Meet the Grepplies (The Search Monsters with Attitude)
AnthonyEnglish 270000RKFN Visits (4615)
That's what it is. Good ol' fashioned F-E-A-R. That's what makes those young whippersnappers keep away from the Unix command line. Oh yes, they think they're so cool with their i-gadgets ("it's all about ME!") so they can send their heartfelt "r u ok" tweets to their countless followers. But when it comes down to a shell prompt, the only command they're really comfortable with is
If they have to search for something in a file, they just do a more on it and they hope there aren't too many big words to read. If only there was an easier way to find a word that matches. Well, that's what grep is for.
So for the benefit of those poor little popkins who are reading this without the aid of multifocals, let's introduce the grep command without frightening them back into their virtual world of flash mobs and education by youtube. The best way of doing this is to make grep seem powerful but friendly, a kind of gentle monster, good for searching for things but with a bit of attitude. So, in the vain hope that anyone who has never heard of the Berlin Wall has actually read this far without detouring to Twitter, Facebook or reading a literary classic (just kidding), here we go!
Hey Boys and girls!
Meet The Grepplies!
They are four friendly monsters that will help you find things on the
big bad command line
There's Para Grep, Subtle Grep, Bouncer Grep, and last (and least), Sheepy grep.
Para grep (grep -p)
Let me introduce Para Grep. He's also known as
He'll let you jump in to the middle of a file, survey the surrounds and jump right out again, just like a paratrooper. You'd use Para Grep (he goes by the codename grep -p) to find the matching paragraph in a file. Let's see him in action:
Find the stanza for /usr/local in /etc/filesystems:
grep -p /usr/local /etc/filesystems
Get the idea?
Let's watch PG get the disk information from the ODM (What's ODM? Don't worry, you can look it up later). There are much better ways of doing this if you were to look up the odmget command, but that would take time, and you're young, and the one thing young people don't have is time, isn't it?
CuAt | grep -p hdisk3
Next in the lineup is Subtle Grep (grep -i). This guy gets his nickname because he is legendary for his insensitivity. Just the sort of guy you'd like your daughter not to bring home. Even on Unix which is case sensitive, he just tramples his way through. He can sniff out a pattern anywhere, and won't let CASE stand in his way. Shift and CAPS LOCK are not in his vocabulary. Watch Subtle Grep find every 'os' in this file:
grep -i os lati
MOSES SUPPOSES HIS TOESES ARE ROSES
BUT MOSES SUPPOSES ERRONEOUSLY
and Moses, he knowses his toeses aren't roses
AS MOSES SUPPOSES HIS TOESES TO BE.
If Subtle wasn't around to do his
work, we would have only matched line 3, which wouldn't be very
enlightening, would it?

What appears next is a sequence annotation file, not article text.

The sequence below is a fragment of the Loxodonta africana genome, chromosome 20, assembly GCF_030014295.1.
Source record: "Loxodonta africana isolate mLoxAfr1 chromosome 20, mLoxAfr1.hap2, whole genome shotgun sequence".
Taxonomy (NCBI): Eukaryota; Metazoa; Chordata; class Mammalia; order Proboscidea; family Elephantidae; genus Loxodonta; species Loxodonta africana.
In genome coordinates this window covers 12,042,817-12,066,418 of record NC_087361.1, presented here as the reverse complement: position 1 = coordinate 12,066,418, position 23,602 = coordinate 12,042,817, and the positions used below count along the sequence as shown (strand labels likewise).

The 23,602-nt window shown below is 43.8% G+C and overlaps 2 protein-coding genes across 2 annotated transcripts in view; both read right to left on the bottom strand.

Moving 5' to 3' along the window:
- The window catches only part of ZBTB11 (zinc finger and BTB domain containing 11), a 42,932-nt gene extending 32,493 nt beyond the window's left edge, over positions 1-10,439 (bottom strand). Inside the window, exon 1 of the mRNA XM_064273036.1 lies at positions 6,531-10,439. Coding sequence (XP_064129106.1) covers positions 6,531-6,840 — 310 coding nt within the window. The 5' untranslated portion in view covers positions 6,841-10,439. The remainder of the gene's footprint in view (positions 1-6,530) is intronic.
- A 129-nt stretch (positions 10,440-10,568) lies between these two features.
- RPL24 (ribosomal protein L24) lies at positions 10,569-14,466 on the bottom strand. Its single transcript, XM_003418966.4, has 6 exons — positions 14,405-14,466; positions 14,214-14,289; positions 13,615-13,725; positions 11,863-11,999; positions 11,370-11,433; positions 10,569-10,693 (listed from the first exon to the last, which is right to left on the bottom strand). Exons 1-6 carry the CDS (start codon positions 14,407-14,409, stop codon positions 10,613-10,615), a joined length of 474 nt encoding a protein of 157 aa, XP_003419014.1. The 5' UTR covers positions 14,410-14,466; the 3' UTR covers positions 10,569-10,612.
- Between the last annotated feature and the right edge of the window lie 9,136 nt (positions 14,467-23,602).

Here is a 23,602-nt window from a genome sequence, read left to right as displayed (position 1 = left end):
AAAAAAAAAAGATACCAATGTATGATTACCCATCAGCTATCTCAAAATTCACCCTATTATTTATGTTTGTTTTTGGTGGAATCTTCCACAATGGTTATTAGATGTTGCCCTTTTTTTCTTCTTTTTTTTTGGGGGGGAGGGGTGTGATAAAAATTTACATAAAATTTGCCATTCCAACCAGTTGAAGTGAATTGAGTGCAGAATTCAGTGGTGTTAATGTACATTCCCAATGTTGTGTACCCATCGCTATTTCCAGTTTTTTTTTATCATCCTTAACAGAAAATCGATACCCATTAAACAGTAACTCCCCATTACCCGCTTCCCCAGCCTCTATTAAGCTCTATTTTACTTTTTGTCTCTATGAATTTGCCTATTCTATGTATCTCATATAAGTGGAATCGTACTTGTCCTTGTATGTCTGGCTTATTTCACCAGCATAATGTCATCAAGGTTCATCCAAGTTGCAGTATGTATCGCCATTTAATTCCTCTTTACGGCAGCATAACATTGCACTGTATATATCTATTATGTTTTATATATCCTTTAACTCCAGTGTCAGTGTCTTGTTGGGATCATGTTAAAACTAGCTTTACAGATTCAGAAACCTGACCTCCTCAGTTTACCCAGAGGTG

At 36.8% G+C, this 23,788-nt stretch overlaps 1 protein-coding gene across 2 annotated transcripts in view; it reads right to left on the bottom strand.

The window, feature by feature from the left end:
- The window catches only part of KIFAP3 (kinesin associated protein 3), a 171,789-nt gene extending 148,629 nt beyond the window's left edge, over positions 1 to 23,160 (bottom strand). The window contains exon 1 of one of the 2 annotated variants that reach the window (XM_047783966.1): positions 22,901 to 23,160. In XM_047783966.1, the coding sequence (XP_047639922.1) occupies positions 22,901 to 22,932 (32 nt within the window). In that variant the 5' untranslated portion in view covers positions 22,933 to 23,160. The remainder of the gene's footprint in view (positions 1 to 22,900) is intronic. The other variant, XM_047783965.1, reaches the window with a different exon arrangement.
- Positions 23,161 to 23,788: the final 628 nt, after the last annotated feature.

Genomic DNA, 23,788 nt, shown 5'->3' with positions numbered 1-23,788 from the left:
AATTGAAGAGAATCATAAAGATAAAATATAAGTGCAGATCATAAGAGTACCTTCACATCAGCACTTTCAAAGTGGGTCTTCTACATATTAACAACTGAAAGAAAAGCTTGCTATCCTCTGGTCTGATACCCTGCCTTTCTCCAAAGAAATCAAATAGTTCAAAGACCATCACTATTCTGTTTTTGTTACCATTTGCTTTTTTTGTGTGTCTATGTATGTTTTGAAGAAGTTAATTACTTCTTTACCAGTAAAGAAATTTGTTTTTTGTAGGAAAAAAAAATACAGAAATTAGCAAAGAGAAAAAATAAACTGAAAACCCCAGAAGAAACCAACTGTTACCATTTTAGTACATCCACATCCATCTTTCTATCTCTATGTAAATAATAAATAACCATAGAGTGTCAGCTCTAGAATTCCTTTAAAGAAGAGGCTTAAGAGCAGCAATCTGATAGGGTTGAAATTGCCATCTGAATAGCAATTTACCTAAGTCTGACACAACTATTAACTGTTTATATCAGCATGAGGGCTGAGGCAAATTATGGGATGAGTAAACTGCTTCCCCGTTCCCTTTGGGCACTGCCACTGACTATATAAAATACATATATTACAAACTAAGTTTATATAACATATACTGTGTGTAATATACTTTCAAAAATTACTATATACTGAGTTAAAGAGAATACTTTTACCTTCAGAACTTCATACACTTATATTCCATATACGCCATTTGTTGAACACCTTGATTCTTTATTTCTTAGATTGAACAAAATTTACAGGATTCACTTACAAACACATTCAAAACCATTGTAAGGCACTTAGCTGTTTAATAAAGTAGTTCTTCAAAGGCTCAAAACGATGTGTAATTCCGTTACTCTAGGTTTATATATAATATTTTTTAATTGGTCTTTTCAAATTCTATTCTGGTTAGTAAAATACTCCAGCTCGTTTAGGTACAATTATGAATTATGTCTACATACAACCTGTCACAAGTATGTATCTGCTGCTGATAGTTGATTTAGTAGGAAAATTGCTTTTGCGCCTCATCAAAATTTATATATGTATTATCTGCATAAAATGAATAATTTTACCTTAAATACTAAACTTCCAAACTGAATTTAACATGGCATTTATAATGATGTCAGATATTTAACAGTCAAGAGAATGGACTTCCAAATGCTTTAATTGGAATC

Find all the java processes but exclude any owned by root:
ps -ef|grep java|grep -v root
In fact, that will find any process with the word 'java' in the output of 'ps -ef', even if it's somewhere in a variable or a parameter. And it will strip out any processes with the word 'root' in them, even if it's in the middle of a long word ('beetroot', 'root beer', 'Froot Loops').
This Bouncer Grep fellow comes in handy. You can eliminate strings which mess up your own search results. Like your own grep command. Let's get rid of it from the list using grep -v grep:
ps -ef | grep tivoli | grep -v grep # Bouncer Grep tries to be self-effacing
The first grep searches for 'tivoli', the second one elimates the pattern following '-v', and that pattern happens to be 'grep', which might just show up in our list of processes.
Or you can eliminate lines which start with unwelcome comments:
-v "^#" /hom
Bouncer Grep can even combine with Mr Insensitive (grep -i) to ensure that unwelcome guests don't get in:
grep -vi "taxman" /home/guest/party # No TAXMAN, or TaxMan either
grep (grep -E)
Looks like you're wearing
But not your
It didn't make the list because you only have a single purple shoe and unfortunately you searched for 'shoes', not 'shoe'.
The monsters that play together stay together
You can mix and match your grep options:
-Eiv 'taxman|burglar' /hom
Use the tools
Hey, mate, why waste your time editing a file when you only want to look at it? With grep you can window shop for a single item without having to wander inside. There are plenty of text processing commands, tools and programming languages out there, and grep itself has plenty of other options and combinations for searching (or excluding) strings, but I find these four are the ones I keep coming back to.
grep -p Paragraph match
grep -i Case insensitive
grep -v exclude pattern
grep -E either pattern
The grepplies. They're powerful monsters but if you get on the right side of them, they're pretty good friends.
Now, isn't that something to tweet about?
Incidentally: AIX Down Under is on